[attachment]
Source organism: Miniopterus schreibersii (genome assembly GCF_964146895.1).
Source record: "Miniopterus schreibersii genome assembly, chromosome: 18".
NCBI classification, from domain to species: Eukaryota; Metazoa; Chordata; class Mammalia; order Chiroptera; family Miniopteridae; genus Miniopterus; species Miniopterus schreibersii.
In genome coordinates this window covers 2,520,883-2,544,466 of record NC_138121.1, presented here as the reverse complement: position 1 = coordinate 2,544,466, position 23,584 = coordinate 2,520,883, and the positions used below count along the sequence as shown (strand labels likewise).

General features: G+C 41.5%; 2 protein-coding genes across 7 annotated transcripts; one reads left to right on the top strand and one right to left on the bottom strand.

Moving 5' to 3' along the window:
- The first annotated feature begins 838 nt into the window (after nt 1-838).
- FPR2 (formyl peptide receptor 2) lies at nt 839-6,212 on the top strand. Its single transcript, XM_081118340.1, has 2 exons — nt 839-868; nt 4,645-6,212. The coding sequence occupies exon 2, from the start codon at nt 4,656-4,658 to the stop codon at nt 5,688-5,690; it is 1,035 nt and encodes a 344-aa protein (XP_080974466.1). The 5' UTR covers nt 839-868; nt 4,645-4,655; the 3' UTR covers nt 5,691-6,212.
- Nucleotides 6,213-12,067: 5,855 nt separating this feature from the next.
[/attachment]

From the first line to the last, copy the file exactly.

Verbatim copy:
Source organism: Miniopterus schreibersii (genome assembly GCF_964146895.1).
Source record: "Miniopterus schreibersii genome assembly, chromosome: 18".
NCBI classification, from domain to species: Eukaryota; Metazoa; Chordata; class Mammalia; order Chiroptera; family Miniopteridae; genus Miniopterus; species Miniopterus schreibersii.
In genome coordinates this window covers 2,520,883-2,544,466 of record NC_138121.1, presented here as the reverse complement: position 1 = coordinate 2,544,466, position 23,584 = coordinate 2,520,883, and the positions used below count along the sequence as shown (strand labels likewise).

General features: G+C 41.5%; 2 protein-coding genes across 7 annotated transcripts; one reads left to right on the top strand and one right to left on the bottom strand.

Moving 5' to 3' along the window:
- The first annotated feature begins 838 nt into the window (after nt 1-838).
- FPR2 (formyl peptide receptor 2) lies at nt 839-6,212 on the top strand. Its single transcript, XM_081118340.1, has 2 exons — nt 839-868; nt 4,645-6,212. The coding sequence occupies exon 2, from the start codon at nt 4,656-4,658 to the stop codon at nt 5,688-5,690; it is 1,035 nt and encodes a 344-aa protein (XP_080974466.1). The 5' UTR covers nt 839-868; nt 4,645-4,655; the 3' UTR covers nt 5,691-6,212.
- Nucleotides 6,213-12,067: 5,855 nt separating this feature from the next.